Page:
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Cost: Free, just a little time and effort required!
Website: freecycle.org

Gumtree/Craigslist 

Being based in the UK I am more familiar with Gumtree.com but both are online classified advert listings sites. They have grown to cover lots of services and items for sale and have expanded across many different  countries. Their success is down to one simple fact, it is free to list items, therefore attracting anyone with stuff to sell.

Image: Stuff for sale via pixbay
Image: Stuff for sale via pixbay

If these sites cover the city or area you live in then they are well worth a look for getting some cheap tech to help you bootstrap your startup. People are always upgrading their own tech and this is a first point of call for many people looking to get a few pennies for their old tech.

The best part is that the items can be very local and people are often open to offers if you can provide a quick sale and cash on collection.

Just as a side note – never use these sites to send money to someone for items that they promise to post. There have been many scams reported were users have lost money and never received anything in return with no way of claiming anything back. It’s always best to call the seller first to find out more about the item and check everything is legitimate.

Cost: Free to use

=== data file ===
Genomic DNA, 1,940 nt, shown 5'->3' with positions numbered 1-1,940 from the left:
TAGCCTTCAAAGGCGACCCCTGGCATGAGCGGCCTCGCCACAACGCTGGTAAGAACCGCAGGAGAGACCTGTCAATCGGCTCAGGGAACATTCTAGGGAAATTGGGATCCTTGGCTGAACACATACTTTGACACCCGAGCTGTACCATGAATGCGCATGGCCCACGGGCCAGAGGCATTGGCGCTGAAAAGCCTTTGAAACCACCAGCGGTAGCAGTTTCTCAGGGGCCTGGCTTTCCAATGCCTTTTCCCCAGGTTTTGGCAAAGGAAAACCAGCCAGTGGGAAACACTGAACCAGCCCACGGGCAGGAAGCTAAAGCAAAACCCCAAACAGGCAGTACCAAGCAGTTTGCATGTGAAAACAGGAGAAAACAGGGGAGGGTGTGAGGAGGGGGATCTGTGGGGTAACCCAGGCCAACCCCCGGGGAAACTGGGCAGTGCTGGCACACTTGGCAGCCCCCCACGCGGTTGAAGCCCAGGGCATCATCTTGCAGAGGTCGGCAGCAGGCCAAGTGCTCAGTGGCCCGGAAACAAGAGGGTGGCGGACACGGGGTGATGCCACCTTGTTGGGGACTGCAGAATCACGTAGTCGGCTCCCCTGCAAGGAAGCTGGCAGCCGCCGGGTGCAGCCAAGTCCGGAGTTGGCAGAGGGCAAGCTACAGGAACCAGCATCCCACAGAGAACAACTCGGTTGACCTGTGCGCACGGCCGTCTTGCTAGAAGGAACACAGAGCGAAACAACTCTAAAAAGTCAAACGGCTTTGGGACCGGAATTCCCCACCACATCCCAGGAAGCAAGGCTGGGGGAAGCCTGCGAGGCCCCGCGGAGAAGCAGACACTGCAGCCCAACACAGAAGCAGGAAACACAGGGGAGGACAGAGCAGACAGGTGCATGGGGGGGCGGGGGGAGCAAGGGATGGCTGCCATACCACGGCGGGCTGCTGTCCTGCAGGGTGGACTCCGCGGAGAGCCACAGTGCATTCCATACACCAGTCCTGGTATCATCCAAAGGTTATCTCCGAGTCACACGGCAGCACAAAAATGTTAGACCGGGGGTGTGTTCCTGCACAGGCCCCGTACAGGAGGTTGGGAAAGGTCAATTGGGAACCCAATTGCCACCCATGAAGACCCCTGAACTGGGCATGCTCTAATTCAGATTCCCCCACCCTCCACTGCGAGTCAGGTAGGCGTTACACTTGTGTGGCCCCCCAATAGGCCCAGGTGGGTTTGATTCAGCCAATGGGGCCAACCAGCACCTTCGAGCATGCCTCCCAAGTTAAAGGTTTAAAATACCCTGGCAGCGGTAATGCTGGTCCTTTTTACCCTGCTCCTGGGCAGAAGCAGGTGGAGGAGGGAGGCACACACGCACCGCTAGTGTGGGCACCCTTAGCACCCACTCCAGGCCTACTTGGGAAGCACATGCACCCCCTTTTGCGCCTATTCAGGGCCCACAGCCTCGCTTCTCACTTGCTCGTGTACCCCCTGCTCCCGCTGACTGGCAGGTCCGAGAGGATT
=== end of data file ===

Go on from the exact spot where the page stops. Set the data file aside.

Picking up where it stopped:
Website: gumtree.com or craigslist.org


eBay  

I’m sure we have all heard of eBay, the online auction site for buying and selling pretty much anything. It can be a great place to pick up some tech for your startup but the main trick here is searching in the smartest way.

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Image: eBay via pixbay
Image: eBay via pixbay

As the items you will be looking for could be expensive to post you will want to look for ones you can collect. To do this click on ‘advanced’ next to the search bar at the top of the homepage. This brings up a host of options for smarter searching which come in very handy if looking for a local item.

Scroll down the page and you will see – delivery options – check the box marked ‘collect in person’.

Just below this are the location options. Here you can select within how many miles or kilometres to search from a given location or change the country you are searching in. This really depends how far you are prepared to go to find a bargain but don’t forget to weigh the transport costs against any savings made on postage.

The real beauty of searching eBay this way is that collection only items have a far greater limit on the amount of potential buyers compared to items that are sold with shipping. Happy searching.

Cost: depends on items purchased
Website: eBay.com

I hope that gives you a few pointers in the search for free and low cost tech for your startup.

Bonus – Remember that is also worth having a look at refurbished products direct from retailers if you are looking to save some money on nearly new products. Apple sell refurbished products via their site for example apple.com/specialdeals.